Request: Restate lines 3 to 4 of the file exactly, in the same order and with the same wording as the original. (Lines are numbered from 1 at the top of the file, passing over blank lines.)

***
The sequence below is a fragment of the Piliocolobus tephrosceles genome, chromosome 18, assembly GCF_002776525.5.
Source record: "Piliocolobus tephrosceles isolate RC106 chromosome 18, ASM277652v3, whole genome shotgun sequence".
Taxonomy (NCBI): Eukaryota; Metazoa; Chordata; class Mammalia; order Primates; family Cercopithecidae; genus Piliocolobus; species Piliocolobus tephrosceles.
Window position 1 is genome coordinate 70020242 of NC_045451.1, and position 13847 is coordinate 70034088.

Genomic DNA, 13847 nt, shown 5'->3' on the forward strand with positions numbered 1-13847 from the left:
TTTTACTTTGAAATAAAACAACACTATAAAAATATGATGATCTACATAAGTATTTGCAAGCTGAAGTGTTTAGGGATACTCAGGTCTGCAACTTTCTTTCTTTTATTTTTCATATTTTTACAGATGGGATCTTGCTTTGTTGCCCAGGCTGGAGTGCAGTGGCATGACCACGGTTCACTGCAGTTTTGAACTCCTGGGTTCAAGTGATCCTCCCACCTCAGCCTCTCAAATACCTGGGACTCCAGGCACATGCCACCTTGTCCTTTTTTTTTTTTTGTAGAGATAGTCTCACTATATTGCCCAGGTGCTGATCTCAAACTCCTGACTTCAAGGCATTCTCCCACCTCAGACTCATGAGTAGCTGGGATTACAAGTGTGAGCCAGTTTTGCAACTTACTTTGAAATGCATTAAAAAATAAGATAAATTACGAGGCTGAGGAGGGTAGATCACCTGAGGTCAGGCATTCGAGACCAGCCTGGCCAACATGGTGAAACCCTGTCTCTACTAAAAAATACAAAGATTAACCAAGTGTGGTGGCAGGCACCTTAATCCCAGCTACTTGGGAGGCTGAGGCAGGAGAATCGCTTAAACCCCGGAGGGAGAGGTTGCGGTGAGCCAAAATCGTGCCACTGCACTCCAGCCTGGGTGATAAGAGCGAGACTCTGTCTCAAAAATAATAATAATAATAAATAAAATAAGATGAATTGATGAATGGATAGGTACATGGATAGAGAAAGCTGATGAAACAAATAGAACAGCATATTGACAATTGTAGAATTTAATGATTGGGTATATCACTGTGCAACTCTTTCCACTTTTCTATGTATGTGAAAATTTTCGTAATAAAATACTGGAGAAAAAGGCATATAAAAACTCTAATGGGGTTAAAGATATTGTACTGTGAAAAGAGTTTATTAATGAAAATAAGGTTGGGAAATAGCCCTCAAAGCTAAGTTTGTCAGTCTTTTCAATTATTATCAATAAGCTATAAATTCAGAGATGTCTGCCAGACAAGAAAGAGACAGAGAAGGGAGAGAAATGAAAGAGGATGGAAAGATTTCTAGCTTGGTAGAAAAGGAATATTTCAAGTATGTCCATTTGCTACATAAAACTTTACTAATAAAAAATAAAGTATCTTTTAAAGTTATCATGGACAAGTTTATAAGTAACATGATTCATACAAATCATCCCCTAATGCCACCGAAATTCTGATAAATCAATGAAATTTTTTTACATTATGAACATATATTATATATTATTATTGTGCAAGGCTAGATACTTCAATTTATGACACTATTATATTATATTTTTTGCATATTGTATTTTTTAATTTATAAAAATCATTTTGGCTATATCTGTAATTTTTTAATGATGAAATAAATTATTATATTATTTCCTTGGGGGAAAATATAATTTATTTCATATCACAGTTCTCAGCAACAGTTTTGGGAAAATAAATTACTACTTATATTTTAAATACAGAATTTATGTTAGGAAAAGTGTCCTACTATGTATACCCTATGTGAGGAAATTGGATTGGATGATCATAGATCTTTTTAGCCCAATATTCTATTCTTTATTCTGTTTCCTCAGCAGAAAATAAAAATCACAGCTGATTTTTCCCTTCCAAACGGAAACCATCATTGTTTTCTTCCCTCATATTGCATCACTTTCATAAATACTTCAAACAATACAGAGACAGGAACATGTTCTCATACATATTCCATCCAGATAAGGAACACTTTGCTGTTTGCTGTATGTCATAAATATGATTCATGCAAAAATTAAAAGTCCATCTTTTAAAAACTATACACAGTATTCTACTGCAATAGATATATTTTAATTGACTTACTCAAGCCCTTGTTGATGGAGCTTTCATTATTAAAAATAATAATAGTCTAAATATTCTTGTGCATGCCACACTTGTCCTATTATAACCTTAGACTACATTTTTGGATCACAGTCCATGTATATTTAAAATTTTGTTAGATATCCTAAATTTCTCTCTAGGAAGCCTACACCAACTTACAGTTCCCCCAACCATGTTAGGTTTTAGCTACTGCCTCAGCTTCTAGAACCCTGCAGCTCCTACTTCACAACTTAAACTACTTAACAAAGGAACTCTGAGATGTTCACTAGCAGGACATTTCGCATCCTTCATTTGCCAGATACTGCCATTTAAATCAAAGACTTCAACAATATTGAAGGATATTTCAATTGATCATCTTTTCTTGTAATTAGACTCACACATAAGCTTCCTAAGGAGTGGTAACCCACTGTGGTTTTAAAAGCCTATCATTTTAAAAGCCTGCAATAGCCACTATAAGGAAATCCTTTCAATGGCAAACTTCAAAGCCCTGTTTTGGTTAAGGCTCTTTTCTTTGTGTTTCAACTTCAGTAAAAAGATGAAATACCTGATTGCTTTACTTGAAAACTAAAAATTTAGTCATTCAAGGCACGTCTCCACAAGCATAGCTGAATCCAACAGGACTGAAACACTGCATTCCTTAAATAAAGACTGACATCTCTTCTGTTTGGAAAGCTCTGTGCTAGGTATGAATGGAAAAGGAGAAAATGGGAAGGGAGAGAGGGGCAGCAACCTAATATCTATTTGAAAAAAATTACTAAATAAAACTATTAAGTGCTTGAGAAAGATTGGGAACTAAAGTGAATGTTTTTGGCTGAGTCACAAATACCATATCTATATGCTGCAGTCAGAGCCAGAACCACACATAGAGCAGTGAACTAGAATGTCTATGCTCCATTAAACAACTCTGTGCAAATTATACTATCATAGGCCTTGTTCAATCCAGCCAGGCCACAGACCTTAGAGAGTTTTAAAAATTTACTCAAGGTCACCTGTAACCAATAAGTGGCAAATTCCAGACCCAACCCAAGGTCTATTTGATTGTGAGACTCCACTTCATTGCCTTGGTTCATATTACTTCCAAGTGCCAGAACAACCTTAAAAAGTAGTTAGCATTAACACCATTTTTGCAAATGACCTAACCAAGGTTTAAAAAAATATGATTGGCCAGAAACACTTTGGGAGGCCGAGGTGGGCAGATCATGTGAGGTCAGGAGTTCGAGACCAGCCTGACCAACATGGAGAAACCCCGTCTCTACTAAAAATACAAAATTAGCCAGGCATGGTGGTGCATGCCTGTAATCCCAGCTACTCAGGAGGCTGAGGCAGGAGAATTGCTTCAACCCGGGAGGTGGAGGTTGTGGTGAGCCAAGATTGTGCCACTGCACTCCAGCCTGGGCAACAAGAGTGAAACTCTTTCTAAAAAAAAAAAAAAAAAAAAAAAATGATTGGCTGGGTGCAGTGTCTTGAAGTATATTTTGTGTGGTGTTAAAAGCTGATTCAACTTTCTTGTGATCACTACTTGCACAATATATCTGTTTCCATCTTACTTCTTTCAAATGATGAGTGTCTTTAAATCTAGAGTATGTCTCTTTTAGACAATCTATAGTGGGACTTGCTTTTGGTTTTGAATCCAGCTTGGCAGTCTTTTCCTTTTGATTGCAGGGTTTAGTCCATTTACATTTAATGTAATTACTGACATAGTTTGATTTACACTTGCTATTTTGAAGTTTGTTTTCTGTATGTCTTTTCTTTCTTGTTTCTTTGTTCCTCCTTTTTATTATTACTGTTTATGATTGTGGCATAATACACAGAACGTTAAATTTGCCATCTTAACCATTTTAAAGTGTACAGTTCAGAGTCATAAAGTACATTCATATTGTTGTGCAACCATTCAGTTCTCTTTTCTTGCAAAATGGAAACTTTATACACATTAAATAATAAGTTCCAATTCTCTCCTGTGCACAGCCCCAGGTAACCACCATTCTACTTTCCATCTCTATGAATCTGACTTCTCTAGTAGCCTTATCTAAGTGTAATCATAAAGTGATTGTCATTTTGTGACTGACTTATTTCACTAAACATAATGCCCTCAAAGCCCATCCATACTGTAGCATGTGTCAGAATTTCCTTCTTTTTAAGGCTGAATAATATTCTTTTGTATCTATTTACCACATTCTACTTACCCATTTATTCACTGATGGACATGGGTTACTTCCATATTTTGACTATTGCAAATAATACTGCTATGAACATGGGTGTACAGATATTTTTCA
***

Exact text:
Taxonomy (NCBI): Eukaryota; Metazoa; Chordata; class Mammalia; order Primates; family Cercopithecidae; genus Piliocolobus; species Piliocolobus tephrosceles.
Window position 1 is genome coordinate 70020242 of NC_045451.1, and position 13847 is coordinate 70034088.